A genuine working class fighter and a revolutionary socialist

It is with sadness and a sense of great loss that we mourn the untimely death of Comrade Kemelo Ernest Mokgalagadi, the branch secretary of the Democratic Socialist Movement at Kroondal, Rustenburg, South Africa. Comrade Ernest, as he was simply and affectionately called by friends and comrades, passed away at Job Shimankane Tabane hospital in Rustenburg after a short illness and operation on the 2 June 2013. His death has certainly robbed the mineworkers and the struggle for socialism of a tireless organiser and uncompromising fighter in Rustenburg, the main theatre of working class resistance today in South Africa.

When I first met Comrade Ernest, he had just been released from jail, together with about 30 other workers. They had been charged with attempted murder, amongst other serious charges, after they had occupied the mine underground for days and wired the mine with explosives in response to police threats to shoot them underground. I did not realise he was one of the comrades who had just been released because I did not expect that someone who had so narrowly escaped death in the stand-off with the police and mine security during their underground mine occupation, who had been subjected to police brutality, had been severely assaulted during his incarceration, and who, in addition, faced serious charges, could be all smiles and laughing as he was. But that was Comrade Ernest. It was his eternal smile – his most remarkable feature – which, as well as his undying sense of humour, for which comrades came to like him so much over the years.

Comrade Ernest was amongst the first wave of mineworkers to join what was then still a Marxist propaganda group, the Democratic Socialist Movement (DSM), the South African section of the Committee for a Workers International (CWI) in 2009. He was the leader of the 4,500 Murray and Roberts workers who had been on strike and had been dismissed by the company for participating in an unprotected strike. The Murray and Roberts strike was undoubtedly the first turning point in process of the disintegration of the National Union of Mineworkers (NUM)--the beginning of the end to its unchallenged domination in the platinum mining industry of Rustenburg.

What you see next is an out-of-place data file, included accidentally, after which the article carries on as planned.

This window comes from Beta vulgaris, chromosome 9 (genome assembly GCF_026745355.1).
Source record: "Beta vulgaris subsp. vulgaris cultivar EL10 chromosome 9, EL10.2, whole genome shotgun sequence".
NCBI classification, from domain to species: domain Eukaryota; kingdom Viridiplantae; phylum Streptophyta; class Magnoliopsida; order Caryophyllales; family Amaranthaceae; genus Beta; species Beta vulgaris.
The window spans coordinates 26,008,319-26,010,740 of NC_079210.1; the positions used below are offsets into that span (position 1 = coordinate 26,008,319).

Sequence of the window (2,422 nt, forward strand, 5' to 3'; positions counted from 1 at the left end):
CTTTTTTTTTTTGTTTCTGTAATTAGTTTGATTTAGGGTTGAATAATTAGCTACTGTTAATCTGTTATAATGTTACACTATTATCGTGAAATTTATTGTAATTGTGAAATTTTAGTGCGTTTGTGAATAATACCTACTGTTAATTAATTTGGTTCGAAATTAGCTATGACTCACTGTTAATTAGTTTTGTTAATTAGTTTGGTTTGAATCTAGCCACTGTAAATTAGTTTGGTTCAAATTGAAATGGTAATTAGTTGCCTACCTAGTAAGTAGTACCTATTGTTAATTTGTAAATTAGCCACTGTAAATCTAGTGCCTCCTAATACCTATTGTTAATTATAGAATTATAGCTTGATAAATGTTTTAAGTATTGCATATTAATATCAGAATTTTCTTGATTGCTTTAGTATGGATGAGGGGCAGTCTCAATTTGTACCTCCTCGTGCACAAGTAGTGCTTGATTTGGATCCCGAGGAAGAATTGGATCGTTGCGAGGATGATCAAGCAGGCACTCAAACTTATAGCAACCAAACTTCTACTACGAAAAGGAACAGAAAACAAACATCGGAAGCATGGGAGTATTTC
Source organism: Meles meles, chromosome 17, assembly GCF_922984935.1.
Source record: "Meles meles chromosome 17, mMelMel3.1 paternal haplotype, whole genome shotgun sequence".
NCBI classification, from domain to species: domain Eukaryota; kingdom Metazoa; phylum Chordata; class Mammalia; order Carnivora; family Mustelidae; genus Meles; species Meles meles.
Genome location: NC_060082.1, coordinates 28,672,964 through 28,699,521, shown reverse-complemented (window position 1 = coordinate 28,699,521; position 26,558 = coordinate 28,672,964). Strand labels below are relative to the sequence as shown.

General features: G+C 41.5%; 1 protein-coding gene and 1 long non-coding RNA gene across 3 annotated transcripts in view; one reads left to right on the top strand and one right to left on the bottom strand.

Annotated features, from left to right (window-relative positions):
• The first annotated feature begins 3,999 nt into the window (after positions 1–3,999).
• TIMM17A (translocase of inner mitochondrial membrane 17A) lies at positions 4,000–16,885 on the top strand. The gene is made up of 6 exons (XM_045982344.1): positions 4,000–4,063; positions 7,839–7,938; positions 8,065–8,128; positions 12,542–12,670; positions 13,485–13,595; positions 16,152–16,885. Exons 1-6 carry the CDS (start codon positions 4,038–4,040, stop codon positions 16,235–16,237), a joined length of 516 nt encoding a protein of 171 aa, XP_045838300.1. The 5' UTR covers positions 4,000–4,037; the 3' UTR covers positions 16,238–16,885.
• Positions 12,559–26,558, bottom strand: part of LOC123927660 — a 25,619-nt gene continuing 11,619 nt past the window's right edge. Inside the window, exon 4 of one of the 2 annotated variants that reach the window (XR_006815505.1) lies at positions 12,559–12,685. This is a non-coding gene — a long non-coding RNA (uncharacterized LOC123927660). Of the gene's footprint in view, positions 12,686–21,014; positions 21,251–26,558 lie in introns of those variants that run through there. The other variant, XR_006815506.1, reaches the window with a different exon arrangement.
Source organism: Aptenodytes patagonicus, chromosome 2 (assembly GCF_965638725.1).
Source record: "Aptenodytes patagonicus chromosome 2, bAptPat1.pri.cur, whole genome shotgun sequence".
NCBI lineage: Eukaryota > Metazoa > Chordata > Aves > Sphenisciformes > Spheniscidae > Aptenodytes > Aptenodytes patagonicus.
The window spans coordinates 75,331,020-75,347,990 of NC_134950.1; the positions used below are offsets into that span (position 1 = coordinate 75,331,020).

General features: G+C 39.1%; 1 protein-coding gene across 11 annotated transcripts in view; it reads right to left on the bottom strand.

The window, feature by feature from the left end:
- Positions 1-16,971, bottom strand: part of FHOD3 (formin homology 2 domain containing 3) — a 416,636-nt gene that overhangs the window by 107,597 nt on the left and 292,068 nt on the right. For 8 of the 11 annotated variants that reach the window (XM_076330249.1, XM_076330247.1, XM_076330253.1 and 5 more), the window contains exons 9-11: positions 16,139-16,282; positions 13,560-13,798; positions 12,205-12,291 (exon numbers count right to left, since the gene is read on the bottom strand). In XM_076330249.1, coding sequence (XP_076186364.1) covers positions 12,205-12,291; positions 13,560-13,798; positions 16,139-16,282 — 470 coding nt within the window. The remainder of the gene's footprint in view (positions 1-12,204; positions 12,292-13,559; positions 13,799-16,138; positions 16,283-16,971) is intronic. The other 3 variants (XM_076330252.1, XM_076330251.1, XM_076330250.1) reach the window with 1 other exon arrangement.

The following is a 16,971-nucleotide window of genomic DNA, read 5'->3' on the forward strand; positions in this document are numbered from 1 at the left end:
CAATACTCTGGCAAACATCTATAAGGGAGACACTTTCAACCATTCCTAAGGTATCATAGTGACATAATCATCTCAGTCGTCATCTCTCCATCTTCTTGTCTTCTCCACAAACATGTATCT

For the first time, the NUM was publicly and openly challenged by their own members for the criminal and treacherous role they played. Behind the backs of the workers, the NUM leaders had reached an agreement with the Murray and Roberts’s management, accepting an offer of an 8% wage increase, ignoring the mandate for the modest demand of 10, 5% and disregarding the overwhelming opposition of the workers to the offer. This effectively terminated a protected strike rendering it illegal, clearing the way for the bosses to call upon the stat e and private mine security to brutally crush the strike.

Comrade Ernest was elected onto the strike committee which led the strike that ensued in spite of the bitter opposition from the NUM leadership. The strike became one of the first in the series of the bloody battles waged against workers by the mine bosses and the government, that culminated, ultimately, in the Marikana massacre of 16 August, 2012.

Disdain for conservative union bureaucrats

It was this experience from the early struggles against the trade union bureaucracy in the NUM, whose complete degeneration many have only begun to recognise now after the Marikana massacre, which bred in Comrade Ernest a permanent hatred for working class traitors. He had an absolute disdain for conservative trade union bureaucrats which often came across as stubborn rigidity on matters of tactics in relation to trade union struggle.